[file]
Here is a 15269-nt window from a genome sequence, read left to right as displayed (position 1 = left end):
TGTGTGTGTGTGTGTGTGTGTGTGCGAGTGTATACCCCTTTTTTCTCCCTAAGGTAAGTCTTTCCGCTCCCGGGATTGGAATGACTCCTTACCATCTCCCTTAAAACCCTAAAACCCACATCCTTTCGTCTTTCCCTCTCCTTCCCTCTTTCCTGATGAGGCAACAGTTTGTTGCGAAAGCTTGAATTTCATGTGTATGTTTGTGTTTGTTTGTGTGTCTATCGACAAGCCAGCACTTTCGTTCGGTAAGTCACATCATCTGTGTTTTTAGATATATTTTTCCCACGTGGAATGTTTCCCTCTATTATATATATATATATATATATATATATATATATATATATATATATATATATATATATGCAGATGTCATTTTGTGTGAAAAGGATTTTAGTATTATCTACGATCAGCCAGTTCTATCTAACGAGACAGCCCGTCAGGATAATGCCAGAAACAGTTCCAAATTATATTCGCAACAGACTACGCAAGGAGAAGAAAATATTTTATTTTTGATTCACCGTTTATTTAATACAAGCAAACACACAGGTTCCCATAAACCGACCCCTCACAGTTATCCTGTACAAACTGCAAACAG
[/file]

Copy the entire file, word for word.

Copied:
Here is a 15269-nt window from a genome sequence, read left to right as displayed (position 1 = left end):
TGTGTGTGTGTGTGTGTGTGTGTGCGAGTGTATACCCCTTTTTTCTCCCTAAGGTAAGTCTTTCCGCTCCCGGGATTGGAATGACTCCTTACCATCTCCCTTAAAACCCTAAAACCCACATCCTTTCGTCTTTCCCTCTCCTTCCCTCTTTCCTGATGAGGCAACAGTTTGTTGCGAAAGCTTGAATTTCATGTGTATGTTTGTGTTTGTTTGTGTGTCTATCGACAAGCCAGCACTTTCGTTCGGTAAGTCACATCATCTGTGTTTTTAGATATATTTTTCCCACGTGGAATGTTTCCCTCTATTATATATATATATATATATATATATATATATATATATATATATATATATATATATATGCAGATGTCATTTTGTGTGAAAAGGATTTTAGTATTATCTACGATCAGCCAGTTCTATCTAACGAGACAGCCCGTCAGGATAATGCCAGAAACAGTTCCAAATTATATTCGCAACAGACTACGCAAGGAGAAGAAAATATTTTATTTTTGATTCACCGTTTATTTAATACAAGCAAACACACAGGTTCCCATAAACCGACCCCTCACAGTTATCCTGTACAAACTGCAAACAG